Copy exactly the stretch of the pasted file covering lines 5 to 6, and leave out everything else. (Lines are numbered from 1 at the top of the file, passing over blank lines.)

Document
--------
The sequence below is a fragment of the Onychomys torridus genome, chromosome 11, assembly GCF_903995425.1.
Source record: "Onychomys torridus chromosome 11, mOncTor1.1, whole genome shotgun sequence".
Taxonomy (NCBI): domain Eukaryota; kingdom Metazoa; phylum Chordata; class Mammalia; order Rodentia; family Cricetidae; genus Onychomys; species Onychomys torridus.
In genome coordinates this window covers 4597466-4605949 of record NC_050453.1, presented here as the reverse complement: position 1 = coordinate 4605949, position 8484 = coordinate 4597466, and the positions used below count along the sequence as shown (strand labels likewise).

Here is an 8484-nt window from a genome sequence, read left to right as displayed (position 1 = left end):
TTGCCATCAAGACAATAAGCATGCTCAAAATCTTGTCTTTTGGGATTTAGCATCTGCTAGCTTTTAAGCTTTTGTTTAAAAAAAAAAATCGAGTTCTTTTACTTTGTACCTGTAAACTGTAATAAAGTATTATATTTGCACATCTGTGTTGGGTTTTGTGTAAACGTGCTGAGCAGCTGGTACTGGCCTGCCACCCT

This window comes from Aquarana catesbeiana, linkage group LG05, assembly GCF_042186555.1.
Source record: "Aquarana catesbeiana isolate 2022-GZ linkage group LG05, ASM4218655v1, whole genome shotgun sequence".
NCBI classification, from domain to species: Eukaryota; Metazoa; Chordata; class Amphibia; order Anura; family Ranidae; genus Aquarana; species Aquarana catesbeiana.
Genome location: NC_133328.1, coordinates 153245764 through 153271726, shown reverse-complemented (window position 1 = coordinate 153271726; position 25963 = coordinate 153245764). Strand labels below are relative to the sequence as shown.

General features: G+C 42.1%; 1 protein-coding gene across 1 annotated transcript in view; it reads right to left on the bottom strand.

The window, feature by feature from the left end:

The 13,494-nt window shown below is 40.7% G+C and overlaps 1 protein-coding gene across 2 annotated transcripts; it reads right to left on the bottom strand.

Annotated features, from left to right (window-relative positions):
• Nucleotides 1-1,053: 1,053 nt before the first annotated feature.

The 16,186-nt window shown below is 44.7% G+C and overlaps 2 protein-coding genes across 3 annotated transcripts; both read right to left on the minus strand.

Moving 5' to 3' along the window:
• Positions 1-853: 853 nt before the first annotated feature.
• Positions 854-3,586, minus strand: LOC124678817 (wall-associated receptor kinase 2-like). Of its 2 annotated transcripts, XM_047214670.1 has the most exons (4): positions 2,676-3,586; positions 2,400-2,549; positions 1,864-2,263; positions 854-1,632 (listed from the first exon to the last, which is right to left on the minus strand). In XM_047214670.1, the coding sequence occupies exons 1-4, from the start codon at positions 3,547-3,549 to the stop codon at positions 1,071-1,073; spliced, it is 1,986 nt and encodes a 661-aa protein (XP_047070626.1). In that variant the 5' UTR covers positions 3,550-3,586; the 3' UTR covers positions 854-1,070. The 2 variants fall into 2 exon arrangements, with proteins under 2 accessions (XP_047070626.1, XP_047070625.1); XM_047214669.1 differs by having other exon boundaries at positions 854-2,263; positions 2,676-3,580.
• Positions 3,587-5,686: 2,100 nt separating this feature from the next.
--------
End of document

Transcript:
Here is an 8484-nt window from a genome sequence, read left to right as displayed (position 1 = left end):
TTGCCATCAAGACAATAAGCATGCTCAAAATCTTGTCTTTTGGGATTTAGCATCTGCTAGCTTTTAAGCTTTTGTTTAAAAAAAAAAATCGAGTTCTTTTACTTTGTACCTGTAAACTGTAATAAAGTATTATATTTGCACATCTGTGTTGGGTTTTGTGTAAACGTGCTGAGCAGCTGGTACTGGCCTGCCACCCT